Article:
Music Critics Association of NorthAmerica

An association of music critics in the USA and Canada who review for newspapers, magazines and broadcast media. An outgrowth of discussions between critics and conductors during an American Symphony Orchestra League symposium in 1952, the association was inaugurated by a three-year series of workshops funded by the Rockefeller Foundation and sponsored by the New York Music Critics Circle, the New York PO and the ASOL. Since its incorporation in 1957 it has sponsored annual courses for younger professionals and senior critics in an effort to promote high standards of music criticism, encourage educational opportunities and increase general interest in music. 

Early members included leading critics such as Paul Hume of the Washington Post, Irving Lowens of the Saturday Review, Miles Kastendieck of the New York Herald Tribune and Harold C. Schoenberg of the New York Times. Current members include critics at the New York Times, the Baltimore Sun, Chicago Tribune, Cincinnati Enquirer, Cleveland Plain Dealer, Dallas Morning-News, San Francisco Chronicle, regular contributors to the Wall Street Journal, as well as leading online publications like, NewMusicBox, program annotators and radio producers.

We are publishing an online journal article from this association called Classical Voice North America to understand the seriousness, courage and competence of published articles:

ITALIAN MASTERWORKS. Music by Verdi, Puccini, Mascagni, and Boito. Riccardo Zanellato, bass. Chicago Children’s Choir. Chicago Symphony Chorus. Chicago Symphony Orchestra. Riccardo Muti, conductor. CSO Resound CSOR 9011801. Total Time: 68:37.

By Paul E. Robinson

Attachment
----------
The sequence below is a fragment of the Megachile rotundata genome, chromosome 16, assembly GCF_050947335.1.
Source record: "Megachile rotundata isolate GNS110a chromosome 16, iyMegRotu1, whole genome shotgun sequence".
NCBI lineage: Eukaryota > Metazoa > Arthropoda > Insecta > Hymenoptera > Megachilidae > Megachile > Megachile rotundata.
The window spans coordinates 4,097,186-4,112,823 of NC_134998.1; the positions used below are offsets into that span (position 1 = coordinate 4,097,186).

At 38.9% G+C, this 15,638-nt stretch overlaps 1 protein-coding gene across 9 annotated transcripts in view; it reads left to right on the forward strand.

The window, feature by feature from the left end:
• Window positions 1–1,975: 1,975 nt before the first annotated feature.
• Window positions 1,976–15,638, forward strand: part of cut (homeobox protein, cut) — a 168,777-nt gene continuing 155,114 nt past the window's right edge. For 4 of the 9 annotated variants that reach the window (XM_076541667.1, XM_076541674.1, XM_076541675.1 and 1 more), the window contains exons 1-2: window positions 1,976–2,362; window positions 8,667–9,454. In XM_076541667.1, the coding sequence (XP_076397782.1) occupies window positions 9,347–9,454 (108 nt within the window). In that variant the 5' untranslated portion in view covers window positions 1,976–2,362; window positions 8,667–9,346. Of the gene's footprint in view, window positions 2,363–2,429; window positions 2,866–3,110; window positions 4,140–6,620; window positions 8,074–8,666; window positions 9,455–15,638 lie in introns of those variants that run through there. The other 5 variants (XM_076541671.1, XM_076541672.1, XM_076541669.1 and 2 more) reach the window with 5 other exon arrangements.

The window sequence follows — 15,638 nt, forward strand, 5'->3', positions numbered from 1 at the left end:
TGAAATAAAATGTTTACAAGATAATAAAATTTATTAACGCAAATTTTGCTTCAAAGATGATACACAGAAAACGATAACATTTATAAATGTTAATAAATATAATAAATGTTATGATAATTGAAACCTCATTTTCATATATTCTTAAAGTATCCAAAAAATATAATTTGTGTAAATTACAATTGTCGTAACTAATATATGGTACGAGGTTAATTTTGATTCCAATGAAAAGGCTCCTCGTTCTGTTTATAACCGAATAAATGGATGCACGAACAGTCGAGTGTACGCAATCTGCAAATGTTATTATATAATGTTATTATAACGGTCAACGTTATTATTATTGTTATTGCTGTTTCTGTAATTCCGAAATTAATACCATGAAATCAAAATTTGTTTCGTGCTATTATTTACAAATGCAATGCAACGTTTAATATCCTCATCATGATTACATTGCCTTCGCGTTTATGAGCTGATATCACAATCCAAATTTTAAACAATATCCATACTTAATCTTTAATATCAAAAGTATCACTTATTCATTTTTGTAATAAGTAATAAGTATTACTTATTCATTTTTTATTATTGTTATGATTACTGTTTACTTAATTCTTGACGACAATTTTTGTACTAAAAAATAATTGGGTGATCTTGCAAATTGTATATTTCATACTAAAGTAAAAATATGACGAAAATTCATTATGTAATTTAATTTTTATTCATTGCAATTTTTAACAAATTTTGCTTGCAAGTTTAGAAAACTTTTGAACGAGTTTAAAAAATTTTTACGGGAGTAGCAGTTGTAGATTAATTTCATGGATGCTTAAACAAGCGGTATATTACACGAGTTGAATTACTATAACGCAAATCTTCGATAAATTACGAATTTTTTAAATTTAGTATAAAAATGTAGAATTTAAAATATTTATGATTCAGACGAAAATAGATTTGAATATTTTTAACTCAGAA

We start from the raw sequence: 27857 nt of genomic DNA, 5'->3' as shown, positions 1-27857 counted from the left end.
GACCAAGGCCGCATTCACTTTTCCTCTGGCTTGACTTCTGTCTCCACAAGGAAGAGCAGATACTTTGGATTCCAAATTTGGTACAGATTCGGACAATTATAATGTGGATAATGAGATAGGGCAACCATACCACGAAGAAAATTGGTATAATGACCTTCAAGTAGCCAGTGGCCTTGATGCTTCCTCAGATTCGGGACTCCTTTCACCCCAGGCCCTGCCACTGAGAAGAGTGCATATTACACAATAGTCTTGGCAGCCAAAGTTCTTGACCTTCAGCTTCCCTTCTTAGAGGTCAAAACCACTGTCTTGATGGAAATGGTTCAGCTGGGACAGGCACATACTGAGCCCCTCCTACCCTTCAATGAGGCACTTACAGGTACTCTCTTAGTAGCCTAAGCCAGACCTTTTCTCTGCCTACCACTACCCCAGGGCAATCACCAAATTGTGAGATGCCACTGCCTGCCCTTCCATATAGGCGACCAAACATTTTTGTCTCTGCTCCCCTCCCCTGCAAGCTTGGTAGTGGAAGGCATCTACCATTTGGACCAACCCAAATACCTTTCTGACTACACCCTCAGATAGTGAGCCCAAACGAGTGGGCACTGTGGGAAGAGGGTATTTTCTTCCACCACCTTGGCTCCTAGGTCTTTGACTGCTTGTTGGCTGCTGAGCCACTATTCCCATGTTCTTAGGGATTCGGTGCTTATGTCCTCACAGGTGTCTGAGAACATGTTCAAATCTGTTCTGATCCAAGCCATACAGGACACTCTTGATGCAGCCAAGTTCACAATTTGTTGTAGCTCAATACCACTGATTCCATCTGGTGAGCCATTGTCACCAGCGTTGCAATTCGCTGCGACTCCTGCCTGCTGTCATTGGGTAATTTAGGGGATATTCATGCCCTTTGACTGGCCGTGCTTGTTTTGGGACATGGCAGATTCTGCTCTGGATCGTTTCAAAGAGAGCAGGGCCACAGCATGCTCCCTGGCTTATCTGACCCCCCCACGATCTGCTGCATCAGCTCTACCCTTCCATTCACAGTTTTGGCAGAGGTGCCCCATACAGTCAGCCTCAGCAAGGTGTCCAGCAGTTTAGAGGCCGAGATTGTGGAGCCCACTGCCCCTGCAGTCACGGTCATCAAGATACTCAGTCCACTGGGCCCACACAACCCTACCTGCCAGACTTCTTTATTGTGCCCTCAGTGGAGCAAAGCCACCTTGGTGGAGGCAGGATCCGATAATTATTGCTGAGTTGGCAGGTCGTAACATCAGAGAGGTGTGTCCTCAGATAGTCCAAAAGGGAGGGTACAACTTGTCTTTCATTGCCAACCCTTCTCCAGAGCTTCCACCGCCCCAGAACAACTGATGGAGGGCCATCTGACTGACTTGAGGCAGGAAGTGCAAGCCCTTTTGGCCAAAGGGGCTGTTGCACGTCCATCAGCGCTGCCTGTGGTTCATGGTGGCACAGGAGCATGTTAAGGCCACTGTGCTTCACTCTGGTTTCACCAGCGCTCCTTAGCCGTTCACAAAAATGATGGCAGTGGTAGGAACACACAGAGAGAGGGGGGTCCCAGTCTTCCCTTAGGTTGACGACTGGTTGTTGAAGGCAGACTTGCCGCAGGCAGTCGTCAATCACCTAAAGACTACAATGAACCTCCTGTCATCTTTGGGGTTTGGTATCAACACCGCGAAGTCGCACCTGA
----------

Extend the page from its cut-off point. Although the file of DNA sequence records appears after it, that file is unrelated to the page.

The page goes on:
DIGITAL REVIEW – Conductor Riccardo Muti and the Chicago Symphony Orchestra continue a musical tradition that has produced some excellent results over the years. I am not sure, however, that this new CD, taken from concerts recorded in June 2017, fits into that category.

Muti, who was music director of La Scala for 19 years, has had a distinguished history as an opera conductor, and all the music on this CD is from the operatic repertoire. But “masterworks”? Verdi’s Nabucco Overture is second-rate music by any standard, and the chorus “Gli Arredi Festivi” from the same opera is not much better. Surprisingly, for an album of popular favorites such as this one, Nabucco’s beloved “Chorus of the Hebrew Slaves” was not included. Admittedly, this music may have become overly familiar with constant repetition. Perhaps Muti himself has tired of it. The performance of the Nabucco Overture, like everything else on this CD, is conducted and played with authority and precision, but little else.

The Chicago Symphony Chorus sounds surprisingly sleepy and uninvolved in “Gli arredi festivi.” The performance of Verdi’s Overture to I Vespri Siciliani, a more substantial piece than the Nabucco Overture, sounds like a run-through on this CD, rather than what is billed as a “live” performance. And in “Patria oppressa” from Macbeth, the last Verdi item on this CD, I don’t sense much involvement from the members of the Chicago Symphony Chorus in their roles as Scottish refugees.

Arguably, the best music here is the Intermezzo from Puccini’s Manon Lescaut. While the Chicago Symphony plays beautifully, especially the solo string players, Muti doesn’t bring much passion to this Puccini gem. The same could be said for the Intermezzo from Mascagni’s Cavalleria Rusticana.

Enough of these lines to understand what we would like to underline: the seriousness, professionalism, freedom of thought, and professionalism of Music Critics Association of North America.


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